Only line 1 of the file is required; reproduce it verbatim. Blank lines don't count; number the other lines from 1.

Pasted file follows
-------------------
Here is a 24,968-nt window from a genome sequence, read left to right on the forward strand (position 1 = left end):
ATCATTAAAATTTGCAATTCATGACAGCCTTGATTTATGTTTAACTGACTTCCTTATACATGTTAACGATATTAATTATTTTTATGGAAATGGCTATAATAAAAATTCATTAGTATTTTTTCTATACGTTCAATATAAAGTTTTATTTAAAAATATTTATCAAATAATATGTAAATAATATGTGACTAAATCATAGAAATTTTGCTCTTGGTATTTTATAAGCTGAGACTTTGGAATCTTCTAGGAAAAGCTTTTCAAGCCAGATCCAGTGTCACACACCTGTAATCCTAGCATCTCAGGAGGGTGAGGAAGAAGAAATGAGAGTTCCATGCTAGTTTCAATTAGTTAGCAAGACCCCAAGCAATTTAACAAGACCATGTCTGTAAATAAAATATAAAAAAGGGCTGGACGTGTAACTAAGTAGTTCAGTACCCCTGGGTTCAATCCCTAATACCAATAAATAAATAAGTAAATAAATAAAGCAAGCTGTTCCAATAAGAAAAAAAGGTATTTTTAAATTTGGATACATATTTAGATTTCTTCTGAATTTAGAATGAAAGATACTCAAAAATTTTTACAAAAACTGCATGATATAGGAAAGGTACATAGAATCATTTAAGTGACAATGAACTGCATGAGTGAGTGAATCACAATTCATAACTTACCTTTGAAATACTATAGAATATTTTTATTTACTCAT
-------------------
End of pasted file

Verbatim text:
Here is a 24,968-nt window from a genome sequence, read left to right on the forward strand (position 1 = left end):